The first operation links your data to an MSC. The second operation links an MSC to a UST. You can use both operations to get from your data to UST. This works even if the MSC in the pair differs from the MSC whose UST you want, because you know how the slots are spaced in time (the audio sampling rate, the video frame/field rate). For example, to determine the UST of the next piece of data you're going to read or write (that is, the frontier MSC), do this:
{
  double ust_per_msc = get_ust_per_msc();
  USTMSCpair pair = get_ust_msc_pair();
  stamp_t frontier_msc = get_frontier_msc();
  
  /* step 1: figure out which MSC you want a UST for */

  stamp_t desired_msc = frontier_msc;

  /* step 2: compute the UST of that MSC */

  stamp_t desired_ust = pair.ust + ust_per_msc*(desired_msc - pair.msc);
}
When extrapolating from a UST/MSC pair as above, be careful to use sufficiently precise C types which will not overflow.

Determining the ust_per_msc figure can sometimes be tricky, because of various idiosyncrasies of audio hardware, video hardware, and video itself. Each library provides a simple way to get a nominal ust_per_msc figure. For any UST/MSC device, you can also measure ust_per_msc empirically instead of computing the nominal ust_per_msc figure. This often has accuracy advantages and works for any sync source. We will describe this more fully in Clocking and Clock Drift: Relating Multiple MSC or UST Clocks below.

 You don't have to compute ust_per_msc or get a UST/MSC pair every time you read or write data. Typically, applications compute ust_per_msc only once, and get a new UST/MSC pair every second or so.

 MSC values you get from a particular AL port or VL path are specific to that port/path only. For example, if you input the same video signal using two different VL paths, you must not assume that MSC 123 on one path refers to the same video field/frame as MSC 123 on the other path. When you need to compare the time of data on two different paths or ports, convert to UST.

 After giving the specifics of UST/MSC for each library, we will provide some pictorial examples of the above pseudocode.
 
 

UST/MSC in the Audio Library

The AL UST/MSC support is useful for paths which bring audio data into memory and out of memory (ie, not for monitoring paths):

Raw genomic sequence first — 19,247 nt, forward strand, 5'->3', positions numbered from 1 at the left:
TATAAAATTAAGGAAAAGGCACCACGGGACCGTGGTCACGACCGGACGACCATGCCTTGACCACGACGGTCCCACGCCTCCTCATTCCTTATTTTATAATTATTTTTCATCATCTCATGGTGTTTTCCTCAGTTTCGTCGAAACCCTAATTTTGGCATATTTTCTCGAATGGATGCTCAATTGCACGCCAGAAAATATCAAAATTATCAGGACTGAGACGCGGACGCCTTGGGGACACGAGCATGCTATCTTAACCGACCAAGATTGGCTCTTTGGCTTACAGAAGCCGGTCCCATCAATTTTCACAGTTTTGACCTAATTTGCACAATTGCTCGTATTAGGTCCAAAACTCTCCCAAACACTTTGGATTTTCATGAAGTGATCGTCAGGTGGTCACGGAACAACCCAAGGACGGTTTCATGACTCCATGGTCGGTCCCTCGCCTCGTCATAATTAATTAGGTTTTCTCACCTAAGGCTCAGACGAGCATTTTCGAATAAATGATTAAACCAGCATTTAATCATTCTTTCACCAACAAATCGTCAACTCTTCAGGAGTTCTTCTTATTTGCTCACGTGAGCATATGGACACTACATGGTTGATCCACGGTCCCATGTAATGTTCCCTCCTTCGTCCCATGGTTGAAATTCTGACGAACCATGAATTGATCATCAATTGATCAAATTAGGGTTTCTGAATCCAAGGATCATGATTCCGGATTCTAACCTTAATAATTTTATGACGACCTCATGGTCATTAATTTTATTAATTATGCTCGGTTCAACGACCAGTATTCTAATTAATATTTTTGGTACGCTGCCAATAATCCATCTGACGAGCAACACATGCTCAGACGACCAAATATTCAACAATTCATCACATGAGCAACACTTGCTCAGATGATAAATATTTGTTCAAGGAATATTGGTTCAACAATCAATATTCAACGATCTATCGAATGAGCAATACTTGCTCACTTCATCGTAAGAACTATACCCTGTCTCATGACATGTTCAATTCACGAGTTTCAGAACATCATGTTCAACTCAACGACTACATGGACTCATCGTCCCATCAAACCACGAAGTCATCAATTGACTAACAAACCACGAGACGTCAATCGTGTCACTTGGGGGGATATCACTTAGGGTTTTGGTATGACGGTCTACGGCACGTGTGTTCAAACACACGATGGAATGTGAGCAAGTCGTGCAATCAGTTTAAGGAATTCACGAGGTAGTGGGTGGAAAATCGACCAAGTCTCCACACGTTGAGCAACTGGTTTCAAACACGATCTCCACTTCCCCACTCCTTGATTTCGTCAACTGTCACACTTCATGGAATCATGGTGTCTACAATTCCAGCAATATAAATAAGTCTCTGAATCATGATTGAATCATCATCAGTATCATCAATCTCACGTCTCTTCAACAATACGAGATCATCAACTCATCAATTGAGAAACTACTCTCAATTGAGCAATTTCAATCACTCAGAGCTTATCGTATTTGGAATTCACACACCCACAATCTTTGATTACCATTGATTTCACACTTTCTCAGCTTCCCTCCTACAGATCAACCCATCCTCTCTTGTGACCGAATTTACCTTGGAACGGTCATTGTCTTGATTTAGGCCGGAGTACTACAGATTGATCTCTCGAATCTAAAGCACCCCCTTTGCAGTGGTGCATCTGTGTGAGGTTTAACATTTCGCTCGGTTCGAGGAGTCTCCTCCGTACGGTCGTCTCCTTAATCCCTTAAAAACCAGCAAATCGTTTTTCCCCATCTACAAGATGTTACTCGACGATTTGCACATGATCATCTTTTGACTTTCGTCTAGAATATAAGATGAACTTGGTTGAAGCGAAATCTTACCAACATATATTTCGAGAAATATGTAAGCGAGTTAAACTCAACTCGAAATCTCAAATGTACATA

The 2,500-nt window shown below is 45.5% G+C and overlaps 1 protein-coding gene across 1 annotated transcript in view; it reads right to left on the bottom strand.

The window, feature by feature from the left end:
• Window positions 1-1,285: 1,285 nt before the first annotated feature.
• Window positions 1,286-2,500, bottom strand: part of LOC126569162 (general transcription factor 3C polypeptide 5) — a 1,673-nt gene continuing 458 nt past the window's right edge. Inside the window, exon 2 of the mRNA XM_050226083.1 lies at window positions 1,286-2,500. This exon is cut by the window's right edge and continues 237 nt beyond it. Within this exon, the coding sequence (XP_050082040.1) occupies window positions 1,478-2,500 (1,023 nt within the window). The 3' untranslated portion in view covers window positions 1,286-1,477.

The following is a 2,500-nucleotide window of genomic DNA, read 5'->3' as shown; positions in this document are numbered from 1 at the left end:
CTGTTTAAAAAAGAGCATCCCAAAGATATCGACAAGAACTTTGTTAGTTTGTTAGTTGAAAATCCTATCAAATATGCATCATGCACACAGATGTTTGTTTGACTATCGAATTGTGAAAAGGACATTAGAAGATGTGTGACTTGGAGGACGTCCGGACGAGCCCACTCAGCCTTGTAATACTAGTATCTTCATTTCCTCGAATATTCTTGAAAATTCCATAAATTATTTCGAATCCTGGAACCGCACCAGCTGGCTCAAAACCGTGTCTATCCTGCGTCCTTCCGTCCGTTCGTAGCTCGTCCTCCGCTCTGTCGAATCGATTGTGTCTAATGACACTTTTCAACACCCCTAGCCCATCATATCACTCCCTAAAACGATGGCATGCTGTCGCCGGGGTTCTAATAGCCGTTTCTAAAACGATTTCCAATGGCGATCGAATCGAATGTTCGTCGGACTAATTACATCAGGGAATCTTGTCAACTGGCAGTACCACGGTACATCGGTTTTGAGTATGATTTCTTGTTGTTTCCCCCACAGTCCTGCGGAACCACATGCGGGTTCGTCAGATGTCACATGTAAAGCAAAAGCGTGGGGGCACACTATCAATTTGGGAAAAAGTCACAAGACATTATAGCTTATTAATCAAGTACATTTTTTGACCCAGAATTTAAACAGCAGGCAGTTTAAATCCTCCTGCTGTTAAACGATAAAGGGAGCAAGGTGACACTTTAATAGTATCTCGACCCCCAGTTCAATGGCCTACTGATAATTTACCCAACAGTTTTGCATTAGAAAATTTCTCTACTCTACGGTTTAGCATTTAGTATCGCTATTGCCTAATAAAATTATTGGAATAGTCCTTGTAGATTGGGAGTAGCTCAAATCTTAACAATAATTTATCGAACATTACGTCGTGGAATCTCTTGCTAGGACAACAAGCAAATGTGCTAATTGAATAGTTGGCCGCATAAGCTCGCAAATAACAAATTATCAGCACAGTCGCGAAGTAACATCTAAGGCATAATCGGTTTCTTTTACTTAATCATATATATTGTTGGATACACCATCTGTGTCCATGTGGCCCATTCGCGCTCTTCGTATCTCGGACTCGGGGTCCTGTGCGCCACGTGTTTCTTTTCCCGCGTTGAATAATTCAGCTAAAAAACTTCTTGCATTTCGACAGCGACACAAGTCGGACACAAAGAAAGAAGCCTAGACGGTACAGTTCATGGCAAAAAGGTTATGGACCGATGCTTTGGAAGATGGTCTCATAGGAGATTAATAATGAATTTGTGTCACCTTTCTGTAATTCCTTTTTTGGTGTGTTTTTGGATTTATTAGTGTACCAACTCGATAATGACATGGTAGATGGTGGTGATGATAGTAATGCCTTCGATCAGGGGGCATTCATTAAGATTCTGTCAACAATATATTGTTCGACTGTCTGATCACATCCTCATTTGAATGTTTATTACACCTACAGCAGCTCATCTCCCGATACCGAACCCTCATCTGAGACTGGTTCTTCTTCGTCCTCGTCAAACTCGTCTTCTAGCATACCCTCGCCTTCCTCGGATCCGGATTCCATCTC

type of data in each slot (MSC)one audio frame
time spacing of each slot (MSC)one audio frame period
read (dequeue)alReadFrames()
write (enqueue)alWriteFrames()
get frontier MSCalGetFrameNumber()
get UST/MSC pairalGetFrameTime()
get nominal UST per MSCsample code below
Below we will provide many pictorial examples of using the AL's UST/MSC support.

 To get a nominal ust_per_msc figure, do this:
 
 

{
  ALpv pv;
  double samprate;
  double ust_per_msc;
  
  pv.param = AL_RATE;
  if (alGetParams(res, &pv, 1) < 0 || pv.value.ll <= 0)
    {
      /* cannot determine nominal sample-rate */
    }
  else
    {
      samprate = alFixedToDouble(pv.value.ll);
      ust_per_msc = 1.E9 / samprate;
    }
}
The "res" parameter to alGetParams() is the resource id of your AL clock generator, your AL device that uses that clock generator, or your AL port that uses that device.

 The alGetParams() call will succeed but return a negative sampling rate if the nominal sample-rate cannot be determined. This only happens if the AL device's clock generator's master clock is an AES or ADAT digital signal which does not contain rate information (e.g. an AES source which has not set the rate bits in the subcode).

 You can measure ust_per_msc instead, which works in every case and gives you a more accurate figure. This will be described in Clocking and Clock Drift: Relating Multiple MSC or UST Clocks below.
 
 

UST/MSC in the Video Library

The VL UST/MSC support is useful for paths which have a VL_MEM node which brings video data into memory or out of memory:
 
 
type of data in each slot (MSC)one buffer entry (VLInfoPtr or DMbuffer)
time spacing of each slot (MSC)VL_RATE (which is in buffer entries per second)
read (dequeue)vlGetNextValid() or vlEventRecv()
write (enqueue)vlPutValid() or vlDMBufferSend()
get frontier MSCvlGetFrontierMSC()
get UST/MSC pairvlGetUSTMSCPair()
get nominal UST per MSCvlGetUSTPerMSC()
On older devices (pre DIVO) VL UST/MSC requires that VL_RATE is set to the maximum rate for the current video timing and cap type:
 
 
VL_TIMINGVL_CAP_TYPErequired VL_RATE